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Tree Species May Need Help in Northern States

Tuesday, March 14, 2017   (2 Comments)
Posted by: Sharon Leach
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Climate Impact in Minnesota and Wisconsin Affects Tree Species

Trees 'cannot walk,' so people might have to move them

Published: Tuesday, March 14, 2017

Forests in Minnesota and Wisconsin will have a hard time adapting to shifting climate patterns, a study has found.

The Woods Hole Research Center found that balsam fir, quaking aspen and red spruce are particularly vulnerable to climate change. These trees won't be able to survive warming conditions without a helping hand.

"Trees, after all, cannot walk. They must disperse seeds that, in turn, establish, grow and reproduce. The pace of climate change threatens to rapidly overtake this migration, and landscapes fragmented by humans present even more challenges," said Brendan Rogers, lead author of the study.

The study hopes to resolve the debate of whether human intervention is required to save vulnerable tree species in national parks — a policy that the National Park Service has avoided so far. Lee Frelich, director at the Center for Forest Ecology at the University of Minnesota, said that changing this policy would be vital for areas like the Boundary Waters Canoe Area Wilderness as temperatures increase.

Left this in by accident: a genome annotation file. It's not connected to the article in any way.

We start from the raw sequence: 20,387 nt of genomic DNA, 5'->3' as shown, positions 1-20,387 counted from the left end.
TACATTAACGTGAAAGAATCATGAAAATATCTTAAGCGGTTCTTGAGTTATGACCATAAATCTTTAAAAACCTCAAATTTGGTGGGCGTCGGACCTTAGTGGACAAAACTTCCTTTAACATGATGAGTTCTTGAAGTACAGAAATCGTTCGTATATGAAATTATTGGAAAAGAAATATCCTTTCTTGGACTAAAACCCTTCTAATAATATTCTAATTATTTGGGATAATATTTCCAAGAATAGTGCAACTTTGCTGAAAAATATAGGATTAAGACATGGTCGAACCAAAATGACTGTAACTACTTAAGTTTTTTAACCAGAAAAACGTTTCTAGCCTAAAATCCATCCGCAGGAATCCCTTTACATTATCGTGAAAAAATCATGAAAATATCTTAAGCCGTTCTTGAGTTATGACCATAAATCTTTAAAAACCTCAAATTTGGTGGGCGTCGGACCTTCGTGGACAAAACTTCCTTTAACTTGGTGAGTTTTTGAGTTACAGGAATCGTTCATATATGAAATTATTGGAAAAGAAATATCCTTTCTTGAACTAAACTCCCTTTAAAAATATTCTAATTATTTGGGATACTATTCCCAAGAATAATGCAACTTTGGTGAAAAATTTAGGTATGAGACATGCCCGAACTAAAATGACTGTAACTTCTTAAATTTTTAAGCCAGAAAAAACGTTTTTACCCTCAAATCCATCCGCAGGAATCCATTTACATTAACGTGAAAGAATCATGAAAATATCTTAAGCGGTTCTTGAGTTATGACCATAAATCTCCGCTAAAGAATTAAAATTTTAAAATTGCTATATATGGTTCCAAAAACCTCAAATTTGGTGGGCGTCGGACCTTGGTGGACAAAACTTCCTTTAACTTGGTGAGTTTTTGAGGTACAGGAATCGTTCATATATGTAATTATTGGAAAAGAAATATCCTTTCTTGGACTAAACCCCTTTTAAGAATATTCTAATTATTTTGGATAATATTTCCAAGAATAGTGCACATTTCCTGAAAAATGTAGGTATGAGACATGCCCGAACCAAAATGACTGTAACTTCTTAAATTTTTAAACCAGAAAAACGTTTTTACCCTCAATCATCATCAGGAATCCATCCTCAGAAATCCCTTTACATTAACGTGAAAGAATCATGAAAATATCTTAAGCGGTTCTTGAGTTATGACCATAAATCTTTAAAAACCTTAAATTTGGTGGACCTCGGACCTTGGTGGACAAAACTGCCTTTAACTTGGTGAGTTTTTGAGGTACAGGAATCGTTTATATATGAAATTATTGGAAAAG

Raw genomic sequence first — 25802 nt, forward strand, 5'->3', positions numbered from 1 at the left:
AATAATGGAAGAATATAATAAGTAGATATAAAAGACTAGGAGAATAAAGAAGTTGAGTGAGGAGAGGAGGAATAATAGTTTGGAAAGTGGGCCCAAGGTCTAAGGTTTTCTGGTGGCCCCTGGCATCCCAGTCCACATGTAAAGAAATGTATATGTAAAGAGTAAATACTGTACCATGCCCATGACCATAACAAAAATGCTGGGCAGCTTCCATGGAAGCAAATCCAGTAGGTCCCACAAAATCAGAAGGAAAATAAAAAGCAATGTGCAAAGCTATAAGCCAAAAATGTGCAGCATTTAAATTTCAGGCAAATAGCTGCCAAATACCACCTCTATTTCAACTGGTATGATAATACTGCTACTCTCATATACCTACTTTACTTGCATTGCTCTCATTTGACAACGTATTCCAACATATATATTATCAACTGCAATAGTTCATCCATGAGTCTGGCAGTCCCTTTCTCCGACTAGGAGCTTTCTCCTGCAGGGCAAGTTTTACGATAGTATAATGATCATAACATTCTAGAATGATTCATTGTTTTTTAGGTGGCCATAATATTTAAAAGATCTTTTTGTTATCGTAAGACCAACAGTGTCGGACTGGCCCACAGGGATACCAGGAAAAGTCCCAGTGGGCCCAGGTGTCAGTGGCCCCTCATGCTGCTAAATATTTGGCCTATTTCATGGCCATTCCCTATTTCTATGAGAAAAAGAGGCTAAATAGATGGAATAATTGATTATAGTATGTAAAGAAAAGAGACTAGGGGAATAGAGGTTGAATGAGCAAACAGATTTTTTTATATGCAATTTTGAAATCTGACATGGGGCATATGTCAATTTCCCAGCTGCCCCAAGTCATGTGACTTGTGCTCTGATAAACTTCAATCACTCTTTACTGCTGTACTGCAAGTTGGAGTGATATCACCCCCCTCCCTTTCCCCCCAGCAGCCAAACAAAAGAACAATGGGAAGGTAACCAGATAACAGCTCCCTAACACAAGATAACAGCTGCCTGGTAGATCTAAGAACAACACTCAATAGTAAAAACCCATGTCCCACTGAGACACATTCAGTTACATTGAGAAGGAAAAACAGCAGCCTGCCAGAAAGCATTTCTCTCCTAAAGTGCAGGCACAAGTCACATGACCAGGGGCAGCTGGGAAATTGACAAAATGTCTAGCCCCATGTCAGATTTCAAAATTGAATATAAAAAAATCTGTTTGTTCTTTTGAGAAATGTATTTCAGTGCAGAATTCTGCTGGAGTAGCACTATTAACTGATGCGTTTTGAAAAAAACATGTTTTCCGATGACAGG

"We know white pines can handle warmer temperatures because we know they can thrive in southeastern Minnesota. But will we need to move those southern ecotypes north? Or will the Boundary Waters white pines be able to adapt?" he said (John Myers, Pioneer Press, March 11).

Comments...

Sharon Leach says...
Posted Saturday, November 4, 2017
From what I can see, this problem has some very expensive solutions usually involving removal of infected trees - once it is infected, there isn't much you can do, but you can treat all scratches and wounds within minutes to prevent infection. I would suggest this organization: http://www.michiganoakwilt.org/. Are these on USFS land or private land? Here's an excerpt from http://msue.anr.msu.edu/news/oak_wilt_disease_1: Avoid wounding oaks from mid-April to mid-July (August in some reports), should an oak be wounded, immediately painting the wound is recommended. The beetles can potentially find fresh wounds in less than a half-hour. This is also a poor time of the year for clearing rights-of-ways and roadsides when oaks are present. --- no pruning in the spring is the rule. So sad to see our trees all so vulnerable to disease. I hope these resources are helpful.
William & Virginia Bowen says...
Posted Friday, November 3, 2017
We’re suffering from oak wilt disease in northern Michigan. Any ideas to stop it or fix infected trees?